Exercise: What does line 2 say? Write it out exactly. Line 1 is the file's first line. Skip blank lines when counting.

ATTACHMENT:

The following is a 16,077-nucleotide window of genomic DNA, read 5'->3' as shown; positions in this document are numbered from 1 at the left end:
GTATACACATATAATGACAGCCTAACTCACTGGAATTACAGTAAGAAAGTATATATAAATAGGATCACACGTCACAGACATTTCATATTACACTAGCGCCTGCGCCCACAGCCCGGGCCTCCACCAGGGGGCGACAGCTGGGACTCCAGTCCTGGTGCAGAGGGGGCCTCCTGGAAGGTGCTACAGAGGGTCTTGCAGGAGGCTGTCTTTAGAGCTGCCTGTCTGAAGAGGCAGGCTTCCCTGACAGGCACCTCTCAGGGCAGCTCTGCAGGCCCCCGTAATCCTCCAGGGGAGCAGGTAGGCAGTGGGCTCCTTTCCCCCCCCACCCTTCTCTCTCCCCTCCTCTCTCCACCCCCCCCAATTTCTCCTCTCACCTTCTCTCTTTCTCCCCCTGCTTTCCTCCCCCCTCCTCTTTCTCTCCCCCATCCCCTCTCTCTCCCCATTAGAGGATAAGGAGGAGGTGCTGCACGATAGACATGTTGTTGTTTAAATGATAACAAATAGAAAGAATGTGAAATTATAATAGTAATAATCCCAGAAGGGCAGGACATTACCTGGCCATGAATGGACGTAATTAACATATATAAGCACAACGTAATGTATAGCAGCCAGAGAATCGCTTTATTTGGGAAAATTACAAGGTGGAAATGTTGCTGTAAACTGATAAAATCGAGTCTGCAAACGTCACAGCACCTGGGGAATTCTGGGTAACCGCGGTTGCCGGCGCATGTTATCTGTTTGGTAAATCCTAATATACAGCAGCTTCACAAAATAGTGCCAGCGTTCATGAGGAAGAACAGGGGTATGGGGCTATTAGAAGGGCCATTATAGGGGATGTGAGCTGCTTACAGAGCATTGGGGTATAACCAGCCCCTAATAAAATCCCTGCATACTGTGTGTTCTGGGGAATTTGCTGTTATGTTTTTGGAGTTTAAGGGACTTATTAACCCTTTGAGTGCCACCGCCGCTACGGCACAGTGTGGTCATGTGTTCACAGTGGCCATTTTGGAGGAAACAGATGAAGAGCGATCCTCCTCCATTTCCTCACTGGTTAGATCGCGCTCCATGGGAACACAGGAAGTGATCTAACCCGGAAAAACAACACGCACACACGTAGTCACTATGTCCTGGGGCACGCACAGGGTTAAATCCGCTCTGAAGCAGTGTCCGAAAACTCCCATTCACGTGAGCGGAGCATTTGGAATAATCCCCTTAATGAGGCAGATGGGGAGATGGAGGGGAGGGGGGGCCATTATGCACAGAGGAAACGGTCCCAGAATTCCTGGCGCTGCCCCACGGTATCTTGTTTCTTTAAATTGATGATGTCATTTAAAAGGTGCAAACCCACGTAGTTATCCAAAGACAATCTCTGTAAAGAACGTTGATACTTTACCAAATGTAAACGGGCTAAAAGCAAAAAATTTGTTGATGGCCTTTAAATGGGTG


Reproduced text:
GTATACACATATAATGACAGCCTAACTCACTGGAATTACAGTAAGAAAGTATATATAAATAGGATCACACGTCACAGACATTTCATATTACACTAGCGCCTGCGCCCACAGCCCGGGCCTCCACCAGGGGGCGACAGCTGGGACTCCAGTCCTGGTGCAGAGGGGGCCTCCTGGAAGGTGCTACAGAGGGTCTTGCAGGAGGCTGTCTTTAGAGCTGCCTGTCTGAAGAGGCAGGCTTCCCTGACAGGCACCTCTCAGGGCAGCTCTGCAGGCCCCCGTAATCCTCCAGGGGAGCAGGTAGGCAGTGGGCTCCTTTCCCCCCCCACCCTTCTCTCTCCCCTCCTCTCTCCACCCCCCCCAATTTCTCCTCTCACCTTCTCTCTTTCTCCCCCTGCTTTCCTCCCCCCTCCTCTTTCTCTCCCCCATCCCCTCTCTCTCCCCATTAGAGGATAAGGAGGAGGTGCTGCACGATAGACATGTTGTTGTTTAAATGATAACAAATAGAAAGAATGTGAAATTATAATAGTAATAATCCCAGAAGGGCAGGACATTACCTGGCCATGAATGGACGTAATTAACATATATAAGCACAACGTAATGTATAGCAGCCAGAGAATCGCTTTATTTGGGAAAATTACAAGGTGGAAATGTTGCTGTAAACTGATAAAATCGAGTCTGCAAACGTCACAGCACCTGGGGAATTCTGGGTAACCGCGGTTGCCGGCGCATGTTATCTGTTTGGTAAATCCTAATATACAGCAGCTTCACAAAATAGTGCCAGCGTTCATGAGGAAGAACAGGGGTATGGGGCTATTAGAAGGGCCATTATAGGGGATGTGAGCTGCTTACAGAGCATTGGGGTATAACCAGCCCCTAATAAAATCCCTGCATACTGTGTGTTCTGGGGAATTTGCTGTTATGTTTTTGGAGTTTAAGGGACTTATTAACCCTTTGAGTGCCACCGCCGCTACGGCACAGTGTGGTCATGTGTTCACAGTGGCCATTTTGGAGGAAACAGATGAAGAGCGATCCTCCTCCATTTCCTCACTGGTTAGATCGCGCTCCATGGGAACACAGGAAGTGATCTAACCCGGAAAAACAACACGCACACACGTAGTCACTATGTCCTGGGGCACGCACAGGGTTAAATCCGCTCTGAAGCAGTGTCCGAAAACTCCCATTCACGTGAGCGGAGCATTTGGAATAATCCCCTTAATGAGGCAGATGGGGAGATGGAGGGGAGGGGGGGCCATTATGCACAGAGGAAACGGTCCCAGAATTCCTGGCGCTGCCCCACGGTATCTTGTTTCTTTAAATTGATGATGTCATTTAAAAGGTGCAAACCCACGTAGTTATCCAAAGACAATCTCTGTAAAGAACGTTGATACTTTACCAAATGTAAACGGGCTAAAAGCAAAAAATTTGTTGATGGCCTTTAAATGGGTG